Festive bucket man
This is the time of year when people who live in fancy newer parts of the city descend on quaint older parts of the city to take small-town family photos of themselves obstructing old bridges or standing in front of stately old trees that, as legend has it, predate even the Shake Shack. In these photos, everyone is smiling and there is usually a preponderance of flannel. Given the frequency with which I have inadvertently snuck up on such groups lately, I will be seen carrying a bucket and trash claw through the background of many holiday postcard photos this year.
I made this gingerbread recipe for neighbors. It’s good if you like gingerbread flavors in more of a cake form. The recipe dates back to the early 1900s, and comes courtesy of a favorite songwriter in Nashville.
If you want to get better at something, do it more often.
Card tricks have been a research interest of mine for lo these many years, but there is a definite limit to how good you can get at something by reading and thinking about it in isolation. For this reason, I believe a project of 2022 will be gaining more performance experience in informal situations. So, should you find me somewhere in the wild, please prevail upon me to show you some bit of skulduggery.
(I can extend this invitation because the chances of encountering me in the wild are, for most who will read this, quite slim. Unless you’re taking a holiday postcard photo.)
The idea of doing magic informally puts me in mind of the wonderful Oregonian eccentric Jerry Andrus, who was always happy to share a mind-bending illusion (of his own invention) at a moment’s notice. I managed to encounter him in a hotel lobby 20 years ago, by which point he was already in his 80s… and still a powerful creative force.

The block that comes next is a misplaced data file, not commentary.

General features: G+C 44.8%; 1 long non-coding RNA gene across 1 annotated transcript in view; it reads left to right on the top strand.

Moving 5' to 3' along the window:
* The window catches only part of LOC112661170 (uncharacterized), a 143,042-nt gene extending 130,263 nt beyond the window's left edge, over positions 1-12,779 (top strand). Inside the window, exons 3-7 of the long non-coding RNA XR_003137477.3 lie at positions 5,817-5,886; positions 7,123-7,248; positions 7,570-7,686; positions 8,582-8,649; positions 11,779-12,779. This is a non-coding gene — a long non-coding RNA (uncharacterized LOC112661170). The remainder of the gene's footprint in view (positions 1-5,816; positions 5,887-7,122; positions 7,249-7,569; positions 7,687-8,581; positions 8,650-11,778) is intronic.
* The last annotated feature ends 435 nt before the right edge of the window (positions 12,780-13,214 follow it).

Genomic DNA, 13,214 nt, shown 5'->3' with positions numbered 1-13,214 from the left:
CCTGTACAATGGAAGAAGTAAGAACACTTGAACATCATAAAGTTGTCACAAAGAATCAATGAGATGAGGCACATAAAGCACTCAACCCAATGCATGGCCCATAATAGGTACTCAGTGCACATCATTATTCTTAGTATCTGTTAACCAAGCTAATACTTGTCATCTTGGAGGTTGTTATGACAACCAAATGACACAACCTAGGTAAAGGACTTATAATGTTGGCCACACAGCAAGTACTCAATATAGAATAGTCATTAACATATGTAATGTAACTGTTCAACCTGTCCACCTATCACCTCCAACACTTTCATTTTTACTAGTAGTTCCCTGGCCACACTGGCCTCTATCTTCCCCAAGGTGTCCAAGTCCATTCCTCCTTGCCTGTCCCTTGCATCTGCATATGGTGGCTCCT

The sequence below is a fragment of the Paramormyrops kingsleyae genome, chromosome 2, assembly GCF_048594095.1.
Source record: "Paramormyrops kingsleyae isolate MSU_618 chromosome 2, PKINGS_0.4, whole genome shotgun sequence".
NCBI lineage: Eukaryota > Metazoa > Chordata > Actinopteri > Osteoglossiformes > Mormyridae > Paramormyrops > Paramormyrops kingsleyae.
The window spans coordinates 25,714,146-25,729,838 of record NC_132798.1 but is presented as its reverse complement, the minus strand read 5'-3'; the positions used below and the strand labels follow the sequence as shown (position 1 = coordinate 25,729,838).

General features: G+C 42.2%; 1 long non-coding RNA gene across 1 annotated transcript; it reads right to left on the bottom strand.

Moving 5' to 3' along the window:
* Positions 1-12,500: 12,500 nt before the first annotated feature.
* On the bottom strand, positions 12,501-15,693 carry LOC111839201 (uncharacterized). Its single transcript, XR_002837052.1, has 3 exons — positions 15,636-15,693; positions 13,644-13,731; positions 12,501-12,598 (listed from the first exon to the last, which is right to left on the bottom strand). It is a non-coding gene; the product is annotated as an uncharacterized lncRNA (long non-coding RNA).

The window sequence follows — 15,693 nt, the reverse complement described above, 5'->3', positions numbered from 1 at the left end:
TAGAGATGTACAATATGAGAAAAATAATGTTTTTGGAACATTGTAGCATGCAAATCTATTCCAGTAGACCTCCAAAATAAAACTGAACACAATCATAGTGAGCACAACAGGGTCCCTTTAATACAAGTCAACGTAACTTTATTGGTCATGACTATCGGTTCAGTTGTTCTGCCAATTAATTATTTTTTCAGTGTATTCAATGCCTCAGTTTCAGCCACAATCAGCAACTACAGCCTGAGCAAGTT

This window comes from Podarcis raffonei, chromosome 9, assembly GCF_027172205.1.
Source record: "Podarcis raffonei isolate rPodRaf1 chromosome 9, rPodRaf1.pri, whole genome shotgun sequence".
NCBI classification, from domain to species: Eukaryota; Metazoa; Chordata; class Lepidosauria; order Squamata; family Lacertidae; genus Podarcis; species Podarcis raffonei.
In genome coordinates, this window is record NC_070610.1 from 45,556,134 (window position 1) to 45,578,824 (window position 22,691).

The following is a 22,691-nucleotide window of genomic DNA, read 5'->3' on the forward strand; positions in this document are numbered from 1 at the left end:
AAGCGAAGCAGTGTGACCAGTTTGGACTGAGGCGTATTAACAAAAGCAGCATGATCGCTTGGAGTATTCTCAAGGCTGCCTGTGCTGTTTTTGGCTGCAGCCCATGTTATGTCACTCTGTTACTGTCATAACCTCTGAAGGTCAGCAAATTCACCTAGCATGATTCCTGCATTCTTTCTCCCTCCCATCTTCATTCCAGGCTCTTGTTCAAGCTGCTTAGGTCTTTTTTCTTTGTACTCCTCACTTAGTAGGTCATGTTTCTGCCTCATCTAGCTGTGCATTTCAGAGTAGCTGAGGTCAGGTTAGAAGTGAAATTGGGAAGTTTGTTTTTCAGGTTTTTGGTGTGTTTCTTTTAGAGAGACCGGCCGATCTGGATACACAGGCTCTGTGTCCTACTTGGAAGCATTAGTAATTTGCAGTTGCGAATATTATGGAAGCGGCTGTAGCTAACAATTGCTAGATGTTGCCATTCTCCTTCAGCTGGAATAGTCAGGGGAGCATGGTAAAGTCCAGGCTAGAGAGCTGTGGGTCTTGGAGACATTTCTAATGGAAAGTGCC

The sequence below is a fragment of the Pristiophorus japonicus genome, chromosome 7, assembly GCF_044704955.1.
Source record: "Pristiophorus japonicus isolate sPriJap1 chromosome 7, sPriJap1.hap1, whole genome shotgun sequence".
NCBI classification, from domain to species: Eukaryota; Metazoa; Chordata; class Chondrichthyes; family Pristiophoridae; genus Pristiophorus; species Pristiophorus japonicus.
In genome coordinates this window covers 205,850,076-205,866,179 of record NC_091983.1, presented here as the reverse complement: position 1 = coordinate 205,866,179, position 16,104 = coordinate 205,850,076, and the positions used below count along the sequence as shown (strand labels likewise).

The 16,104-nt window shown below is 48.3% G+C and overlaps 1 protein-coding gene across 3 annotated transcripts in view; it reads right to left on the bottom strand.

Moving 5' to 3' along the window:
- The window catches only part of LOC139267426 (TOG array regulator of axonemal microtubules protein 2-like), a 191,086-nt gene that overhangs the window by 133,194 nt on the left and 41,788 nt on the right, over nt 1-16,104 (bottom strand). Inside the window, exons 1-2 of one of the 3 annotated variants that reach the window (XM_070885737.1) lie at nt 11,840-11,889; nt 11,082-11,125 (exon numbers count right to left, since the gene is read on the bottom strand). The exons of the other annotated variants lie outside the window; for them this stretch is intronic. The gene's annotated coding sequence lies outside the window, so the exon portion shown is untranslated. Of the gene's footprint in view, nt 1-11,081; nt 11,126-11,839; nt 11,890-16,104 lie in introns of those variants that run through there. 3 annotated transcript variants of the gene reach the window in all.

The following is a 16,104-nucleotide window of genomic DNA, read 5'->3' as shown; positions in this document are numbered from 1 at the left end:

People are busy
For those wondering about the December “thanks” stats, which I believe describes approximately no one, they are not looking encouraging so far. My impression is that most people are too busy, buzzing around with their holiday to-do lists, to notice their surroundings to the extent necessary for such niceties. However, I would be glad to be proven wrong in the rest of this month’s outings.
One piece of contrary evidence: I was offered a cheeseburger fresh off the grill at a stranger’s picnic, on the presumption (I believe) that I was an unhoused person passing through the parking lot with bucket in hand. Of course, being a fussy sort, I don’t eat meat. But the kindness was nevertheless noted.
Less, not more
As consumers contributing to a vibrant economy go, I am terrible. I would be hard-pressed to think of what I actually need for Christmas. In fact, what I need most of all might be to clear out the odds and ends that tend to accumulate in corners and hidey-holes here and there, gradually impinging on one’s sense of spaciousness and free movement. There are ways in which more would be possible with less.